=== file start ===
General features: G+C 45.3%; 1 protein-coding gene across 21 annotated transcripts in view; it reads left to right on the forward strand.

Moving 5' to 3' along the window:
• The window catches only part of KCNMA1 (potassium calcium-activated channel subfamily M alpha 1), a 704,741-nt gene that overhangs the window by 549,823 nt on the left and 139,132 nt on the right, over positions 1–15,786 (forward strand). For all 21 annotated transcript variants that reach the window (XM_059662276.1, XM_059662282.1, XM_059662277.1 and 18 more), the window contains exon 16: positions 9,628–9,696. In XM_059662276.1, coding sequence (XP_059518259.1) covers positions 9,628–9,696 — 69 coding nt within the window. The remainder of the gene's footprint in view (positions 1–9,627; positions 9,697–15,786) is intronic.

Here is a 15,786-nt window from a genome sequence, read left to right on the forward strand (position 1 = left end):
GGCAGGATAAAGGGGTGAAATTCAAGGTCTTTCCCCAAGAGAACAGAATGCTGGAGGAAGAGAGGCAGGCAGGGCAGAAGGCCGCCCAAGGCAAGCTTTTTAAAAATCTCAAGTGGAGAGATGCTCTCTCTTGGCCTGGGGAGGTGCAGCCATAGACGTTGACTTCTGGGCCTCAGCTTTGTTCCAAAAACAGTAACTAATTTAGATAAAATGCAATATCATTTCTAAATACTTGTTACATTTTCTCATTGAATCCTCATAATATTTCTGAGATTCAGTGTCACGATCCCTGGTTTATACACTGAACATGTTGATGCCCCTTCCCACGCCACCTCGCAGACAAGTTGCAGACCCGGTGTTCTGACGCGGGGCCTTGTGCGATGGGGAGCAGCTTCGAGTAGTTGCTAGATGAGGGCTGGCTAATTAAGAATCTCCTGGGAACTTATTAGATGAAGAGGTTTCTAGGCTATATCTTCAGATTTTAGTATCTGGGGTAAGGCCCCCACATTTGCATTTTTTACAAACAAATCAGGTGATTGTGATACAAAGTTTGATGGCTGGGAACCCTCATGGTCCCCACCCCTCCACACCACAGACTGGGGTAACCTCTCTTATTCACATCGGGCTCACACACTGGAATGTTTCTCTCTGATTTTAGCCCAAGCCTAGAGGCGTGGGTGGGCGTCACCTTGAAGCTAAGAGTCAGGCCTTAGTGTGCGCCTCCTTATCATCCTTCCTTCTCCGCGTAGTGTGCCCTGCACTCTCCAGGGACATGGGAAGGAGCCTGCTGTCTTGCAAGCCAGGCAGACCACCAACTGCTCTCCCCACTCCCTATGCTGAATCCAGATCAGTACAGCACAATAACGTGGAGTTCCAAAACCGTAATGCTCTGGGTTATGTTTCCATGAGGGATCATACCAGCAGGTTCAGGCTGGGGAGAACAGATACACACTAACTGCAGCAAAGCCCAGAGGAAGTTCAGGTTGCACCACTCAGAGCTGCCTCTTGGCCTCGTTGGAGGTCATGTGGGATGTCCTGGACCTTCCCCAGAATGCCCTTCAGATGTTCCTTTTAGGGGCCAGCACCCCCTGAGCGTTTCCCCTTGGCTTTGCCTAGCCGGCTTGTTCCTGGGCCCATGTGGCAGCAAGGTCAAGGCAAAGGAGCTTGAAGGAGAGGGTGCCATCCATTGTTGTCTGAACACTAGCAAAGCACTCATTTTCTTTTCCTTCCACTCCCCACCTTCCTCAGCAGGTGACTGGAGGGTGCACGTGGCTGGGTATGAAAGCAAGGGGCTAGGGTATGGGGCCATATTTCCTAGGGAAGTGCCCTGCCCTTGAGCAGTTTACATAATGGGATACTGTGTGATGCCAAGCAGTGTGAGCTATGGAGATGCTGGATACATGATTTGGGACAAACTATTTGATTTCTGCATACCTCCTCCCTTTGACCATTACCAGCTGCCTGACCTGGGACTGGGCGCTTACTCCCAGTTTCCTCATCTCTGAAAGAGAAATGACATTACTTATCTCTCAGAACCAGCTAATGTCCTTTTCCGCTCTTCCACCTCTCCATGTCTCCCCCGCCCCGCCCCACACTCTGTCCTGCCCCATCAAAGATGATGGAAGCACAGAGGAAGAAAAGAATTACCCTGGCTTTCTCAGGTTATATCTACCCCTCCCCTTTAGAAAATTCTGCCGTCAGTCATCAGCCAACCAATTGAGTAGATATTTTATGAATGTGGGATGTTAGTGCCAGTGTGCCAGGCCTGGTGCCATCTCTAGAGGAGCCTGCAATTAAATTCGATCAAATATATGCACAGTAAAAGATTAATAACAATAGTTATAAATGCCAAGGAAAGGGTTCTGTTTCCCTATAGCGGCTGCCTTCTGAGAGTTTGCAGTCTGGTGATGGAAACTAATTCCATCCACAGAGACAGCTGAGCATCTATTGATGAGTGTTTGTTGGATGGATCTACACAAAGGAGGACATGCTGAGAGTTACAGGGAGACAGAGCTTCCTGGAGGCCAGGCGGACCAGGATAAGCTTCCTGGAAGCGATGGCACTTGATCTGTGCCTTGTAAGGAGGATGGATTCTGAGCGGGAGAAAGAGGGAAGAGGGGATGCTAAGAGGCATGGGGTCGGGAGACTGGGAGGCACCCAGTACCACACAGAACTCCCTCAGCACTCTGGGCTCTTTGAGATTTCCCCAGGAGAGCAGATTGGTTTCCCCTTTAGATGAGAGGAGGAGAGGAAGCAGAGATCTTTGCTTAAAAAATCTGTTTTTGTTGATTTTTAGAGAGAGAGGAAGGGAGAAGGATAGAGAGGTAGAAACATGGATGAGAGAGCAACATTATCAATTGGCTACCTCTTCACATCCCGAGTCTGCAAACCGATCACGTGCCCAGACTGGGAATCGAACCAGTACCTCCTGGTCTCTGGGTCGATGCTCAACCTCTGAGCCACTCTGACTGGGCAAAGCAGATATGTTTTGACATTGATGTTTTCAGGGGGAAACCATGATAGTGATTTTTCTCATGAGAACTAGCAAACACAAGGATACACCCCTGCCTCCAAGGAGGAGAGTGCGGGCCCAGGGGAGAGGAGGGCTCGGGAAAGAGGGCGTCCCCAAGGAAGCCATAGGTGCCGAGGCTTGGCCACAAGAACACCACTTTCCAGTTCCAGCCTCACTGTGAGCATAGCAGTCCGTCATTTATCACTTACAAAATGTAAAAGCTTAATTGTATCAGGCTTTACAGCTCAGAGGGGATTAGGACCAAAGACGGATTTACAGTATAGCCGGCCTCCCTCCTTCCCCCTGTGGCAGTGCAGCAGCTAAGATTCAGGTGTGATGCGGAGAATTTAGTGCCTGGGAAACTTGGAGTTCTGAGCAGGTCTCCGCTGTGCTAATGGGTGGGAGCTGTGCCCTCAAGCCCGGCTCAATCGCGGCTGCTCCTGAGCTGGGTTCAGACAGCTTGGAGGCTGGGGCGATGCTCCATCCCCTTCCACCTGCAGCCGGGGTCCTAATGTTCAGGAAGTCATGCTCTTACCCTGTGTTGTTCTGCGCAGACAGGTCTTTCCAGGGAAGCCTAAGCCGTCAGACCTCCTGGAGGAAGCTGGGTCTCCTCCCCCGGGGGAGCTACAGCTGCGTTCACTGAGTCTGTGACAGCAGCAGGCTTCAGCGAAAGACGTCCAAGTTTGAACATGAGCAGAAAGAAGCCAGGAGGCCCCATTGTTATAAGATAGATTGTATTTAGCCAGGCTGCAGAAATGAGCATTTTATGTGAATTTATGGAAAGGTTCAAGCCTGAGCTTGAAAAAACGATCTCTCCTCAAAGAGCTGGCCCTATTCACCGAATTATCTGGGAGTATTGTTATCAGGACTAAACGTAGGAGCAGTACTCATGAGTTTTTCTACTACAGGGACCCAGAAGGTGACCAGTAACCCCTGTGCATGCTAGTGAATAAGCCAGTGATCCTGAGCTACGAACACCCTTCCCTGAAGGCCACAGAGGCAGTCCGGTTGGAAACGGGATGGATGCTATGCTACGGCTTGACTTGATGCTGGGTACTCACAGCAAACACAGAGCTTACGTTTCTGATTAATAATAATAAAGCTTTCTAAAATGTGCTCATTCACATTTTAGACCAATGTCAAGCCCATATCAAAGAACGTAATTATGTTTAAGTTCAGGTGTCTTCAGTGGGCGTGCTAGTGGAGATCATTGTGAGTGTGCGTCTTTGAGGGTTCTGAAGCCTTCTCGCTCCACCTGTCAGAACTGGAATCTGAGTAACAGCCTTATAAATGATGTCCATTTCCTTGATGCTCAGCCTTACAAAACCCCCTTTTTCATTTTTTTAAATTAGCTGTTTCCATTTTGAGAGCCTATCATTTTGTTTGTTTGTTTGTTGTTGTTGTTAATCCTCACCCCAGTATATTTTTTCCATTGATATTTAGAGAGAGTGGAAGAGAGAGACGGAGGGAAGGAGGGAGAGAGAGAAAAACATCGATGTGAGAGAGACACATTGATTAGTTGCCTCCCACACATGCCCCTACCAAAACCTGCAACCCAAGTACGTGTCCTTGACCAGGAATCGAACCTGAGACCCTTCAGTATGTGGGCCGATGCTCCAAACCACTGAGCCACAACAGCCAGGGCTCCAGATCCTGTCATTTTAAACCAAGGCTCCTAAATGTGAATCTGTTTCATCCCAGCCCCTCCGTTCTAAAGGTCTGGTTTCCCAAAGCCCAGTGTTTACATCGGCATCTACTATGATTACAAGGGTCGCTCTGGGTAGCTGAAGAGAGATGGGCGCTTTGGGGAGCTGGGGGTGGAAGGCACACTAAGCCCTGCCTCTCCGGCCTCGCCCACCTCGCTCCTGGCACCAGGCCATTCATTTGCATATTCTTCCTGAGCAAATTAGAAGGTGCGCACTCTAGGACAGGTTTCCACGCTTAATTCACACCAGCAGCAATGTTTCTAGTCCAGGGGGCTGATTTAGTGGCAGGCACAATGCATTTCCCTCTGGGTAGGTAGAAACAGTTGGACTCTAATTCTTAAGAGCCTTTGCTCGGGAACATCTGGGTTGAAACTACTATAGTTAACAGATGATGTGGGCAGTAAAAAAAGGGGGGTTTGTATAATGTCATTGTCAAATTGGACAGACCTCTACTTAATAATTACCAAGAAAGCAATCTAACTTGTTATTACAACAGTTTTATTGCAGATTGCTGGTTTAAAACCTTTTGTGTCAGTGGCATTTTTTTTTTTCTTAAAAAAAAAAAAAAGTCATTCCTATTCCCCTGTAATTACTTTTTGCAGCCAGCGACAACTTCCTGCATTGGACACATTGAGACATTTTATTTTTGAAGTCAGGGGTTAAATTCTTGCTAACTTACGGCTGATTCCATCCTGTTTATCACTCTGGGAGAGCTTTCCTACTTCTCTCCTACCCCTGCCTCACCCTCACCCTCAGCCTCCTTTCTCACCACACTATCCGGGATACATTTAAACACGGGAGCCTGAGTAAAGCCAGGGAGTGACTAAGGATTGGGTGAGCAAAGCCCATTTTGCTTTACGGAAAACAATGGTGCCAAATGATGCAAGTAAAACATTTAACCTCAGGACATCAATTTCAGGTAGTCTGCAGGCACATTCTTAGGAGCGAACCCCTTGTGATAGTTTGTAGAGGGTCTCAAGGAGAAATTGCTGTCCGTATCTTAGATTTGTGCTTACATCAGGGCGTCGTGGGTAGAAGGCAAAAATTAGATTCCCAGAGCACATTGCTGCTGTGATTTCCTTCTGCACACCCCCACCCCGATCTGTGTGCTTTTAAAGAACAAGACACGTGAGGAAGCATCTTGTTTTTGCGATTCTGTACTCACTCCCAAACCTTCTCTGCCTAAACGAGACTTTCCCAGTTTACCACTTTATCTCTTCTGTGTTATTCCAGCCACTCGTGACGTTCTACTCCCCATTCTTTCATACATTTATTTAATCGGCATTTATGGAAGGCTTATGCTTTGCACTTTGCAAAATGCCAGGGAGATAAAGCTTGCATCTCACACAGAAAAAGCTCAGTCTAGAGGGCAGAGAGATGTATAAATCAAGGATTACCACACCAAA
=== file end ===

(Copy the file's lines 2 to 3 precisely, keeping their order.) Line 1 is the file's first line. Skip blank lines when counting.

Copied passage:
Moving 5' to 3' along the window:
• The window catches only part of KCNMA1 (potassium calcium-activated channel subfamily M alpha 1), a 704,741-nt gene that overhangs the window by 549,823 nt on the left and 139,132 nt on the right, over positions 1–15,786 (forward strand). For all 21 annotated transcript variants that reach the window (XM_059662276.1, XM_059662282.1, XM_059662277.1 and 18 more), the window contains exon 16: positions 9,628–9,696. In XM_059662276.1, coding sequence (XP_059518259.1) covers positions 9,628–9,696 — 69 coding nt within the window. The remainder of the gene's footprint in view (positions 1–9,627; positions 9,697–15,786) is intronic.